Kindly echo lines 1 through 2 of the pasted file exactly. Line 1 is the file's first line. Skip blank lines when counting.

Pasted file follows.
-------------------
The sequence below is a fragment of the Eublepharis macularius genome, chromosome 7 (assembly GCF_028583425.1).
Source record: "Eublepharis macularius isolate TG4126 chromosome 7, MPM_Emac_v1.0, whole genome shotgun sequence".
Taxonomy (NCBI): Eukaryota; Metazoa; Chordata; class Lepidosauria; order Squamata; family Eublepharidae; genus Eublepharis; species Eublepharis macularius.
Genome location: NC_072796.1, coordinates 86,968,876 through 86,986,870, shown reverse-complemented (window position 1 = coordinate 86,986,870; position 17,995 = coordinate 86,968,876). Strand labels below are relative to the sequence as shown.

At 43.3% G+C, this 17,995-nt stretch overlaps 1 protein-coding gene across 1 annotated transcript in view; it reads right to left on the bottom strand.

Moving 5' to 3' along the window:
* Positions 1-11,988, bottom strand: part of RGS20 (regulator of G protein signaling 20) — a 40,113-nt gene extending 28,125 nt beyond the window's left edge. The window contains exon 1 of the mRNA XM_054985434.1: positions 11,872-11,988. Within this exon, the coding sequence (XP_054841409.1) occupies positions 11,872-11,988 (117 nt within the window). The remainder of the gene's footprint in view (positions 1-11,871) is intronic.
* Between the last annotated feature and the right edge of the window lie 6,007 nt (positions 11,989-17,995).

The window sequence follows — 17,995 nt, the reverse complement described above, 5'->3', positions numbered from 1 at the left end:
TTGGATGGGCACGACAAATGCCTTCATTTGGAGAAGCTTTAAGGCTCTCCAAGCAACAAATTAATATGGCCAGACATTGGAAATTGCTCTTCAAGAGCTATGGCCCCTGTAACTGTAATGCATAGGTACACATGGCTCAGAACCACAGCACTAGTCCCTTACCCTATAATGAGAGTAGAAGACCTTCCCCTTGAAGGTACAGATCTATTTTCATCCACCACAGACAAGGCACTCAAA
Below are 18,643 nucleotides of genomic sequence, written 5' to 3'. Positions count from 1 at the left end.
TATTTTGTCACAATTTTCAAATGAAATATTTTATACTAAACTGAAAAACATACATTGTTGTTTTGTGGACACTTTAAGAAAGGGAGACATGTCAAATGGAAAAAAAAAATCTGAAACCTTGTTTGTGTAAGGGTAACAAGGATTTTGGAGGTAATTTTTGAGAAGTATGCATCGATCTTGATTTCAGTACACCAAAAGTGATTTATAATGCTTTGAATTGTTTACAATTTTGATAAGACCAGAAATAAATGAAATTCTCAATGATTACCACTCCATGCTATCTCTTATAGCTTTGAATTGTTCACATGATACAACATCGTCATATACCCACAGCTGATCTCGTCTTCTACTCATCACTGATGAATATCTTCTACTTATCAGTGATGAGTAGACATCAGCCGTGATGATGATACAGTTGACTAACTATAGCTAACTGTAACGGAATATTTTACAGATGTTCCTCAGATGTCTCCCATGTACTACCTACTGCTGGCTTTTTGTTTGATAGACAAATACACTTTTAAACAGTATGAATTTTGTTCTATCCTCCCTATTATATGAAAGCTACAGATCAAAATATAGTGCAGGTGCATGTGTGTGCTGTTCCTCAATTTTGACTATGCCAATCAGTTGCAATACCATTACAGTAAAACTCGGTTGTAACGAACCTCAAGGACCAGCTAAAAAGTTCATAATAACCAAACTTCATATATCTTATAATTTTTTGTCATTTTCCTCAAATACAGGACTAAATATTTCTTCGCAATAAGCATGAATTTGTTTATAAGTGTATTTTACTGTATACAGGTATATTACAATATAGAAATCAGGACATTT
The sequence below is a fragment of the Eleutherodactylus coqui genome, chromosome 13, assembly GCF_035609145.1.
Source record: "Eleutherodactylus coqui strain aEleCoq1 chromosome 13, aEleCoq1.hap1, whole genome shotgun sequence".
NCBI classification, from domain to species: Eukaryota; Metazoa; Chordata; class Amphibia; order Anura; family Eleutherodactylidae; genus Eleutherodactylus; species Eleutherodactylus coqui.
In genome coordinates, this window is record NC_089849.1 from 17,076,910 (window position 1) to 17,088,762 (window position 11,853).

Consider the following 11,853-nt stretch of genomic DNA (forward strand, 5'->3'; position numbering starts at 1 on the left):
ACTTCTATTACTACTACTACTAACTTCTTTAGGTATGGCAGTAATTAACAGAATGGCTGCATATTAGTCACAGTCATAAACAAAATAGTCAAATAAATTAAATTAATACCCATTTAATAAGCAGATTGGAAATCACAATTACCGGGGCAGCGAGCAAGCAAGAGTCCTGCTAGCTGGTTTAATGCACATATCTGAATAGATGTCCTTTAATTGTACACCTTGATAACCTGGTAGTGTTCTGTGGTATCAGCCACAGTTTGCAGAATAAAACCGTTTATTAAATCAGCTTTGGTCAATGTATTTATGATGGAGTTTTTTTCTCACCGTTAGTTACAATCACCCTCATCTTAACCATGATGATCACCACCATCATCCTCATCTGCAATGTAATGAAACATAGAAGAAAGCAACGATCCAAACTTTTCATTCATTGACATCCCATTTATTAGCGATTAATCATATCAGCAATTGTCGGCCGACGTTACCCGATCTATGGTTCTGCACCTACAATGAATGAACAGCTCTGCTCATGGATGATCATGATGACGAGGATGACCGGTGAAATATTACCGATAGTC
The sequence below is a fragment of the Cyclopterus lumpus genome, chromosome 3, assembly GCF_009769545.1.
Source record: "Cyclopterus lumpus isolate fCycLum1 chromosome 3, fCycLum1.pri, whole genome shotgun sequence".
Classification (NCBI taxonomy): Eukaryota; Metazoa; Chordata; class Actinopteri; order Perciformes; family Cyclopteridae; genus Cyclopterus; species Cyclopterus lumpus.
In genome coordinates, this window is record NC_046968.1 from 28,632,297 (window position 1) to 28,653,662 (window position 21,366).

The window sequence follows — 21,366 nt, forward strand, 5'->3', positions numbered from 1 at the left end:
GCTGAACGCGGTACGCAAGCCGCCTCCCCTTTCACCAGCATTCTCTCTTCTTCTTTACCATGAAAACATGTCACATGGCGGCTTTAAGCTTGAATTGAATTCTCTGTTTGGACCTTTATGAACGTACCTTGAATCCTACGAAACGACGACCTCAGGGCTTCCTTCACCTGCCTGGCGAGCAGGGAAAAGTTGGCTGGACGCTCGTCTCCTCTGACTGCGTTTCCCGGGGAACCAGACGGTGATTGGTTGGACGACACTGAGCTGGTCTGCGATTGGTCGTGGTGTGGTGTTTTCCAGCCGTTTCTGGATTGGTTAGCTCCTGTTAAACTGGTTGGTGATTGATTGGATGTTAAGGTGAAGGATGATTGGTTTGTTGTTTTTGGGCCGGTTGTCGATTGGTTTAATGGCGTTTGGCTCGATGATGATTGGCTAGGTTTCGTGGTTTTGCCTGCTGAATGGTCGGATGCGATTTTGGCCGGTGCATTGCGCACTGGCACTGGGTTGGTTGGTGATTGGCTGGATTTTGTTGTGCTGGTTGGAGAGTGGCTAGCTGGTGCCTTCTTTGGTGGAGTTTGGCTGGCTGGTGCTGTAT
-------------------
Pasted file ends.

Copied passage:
The sequence below is a fragment of the Eublepharis macularius genome, chromosome 7 (assembly GCF_028583425.1).
Source record: "Eublepharis macularius isolate TG4126 chromosome 7, MPM_Emac_v1.0, whole genome shotgun sequence".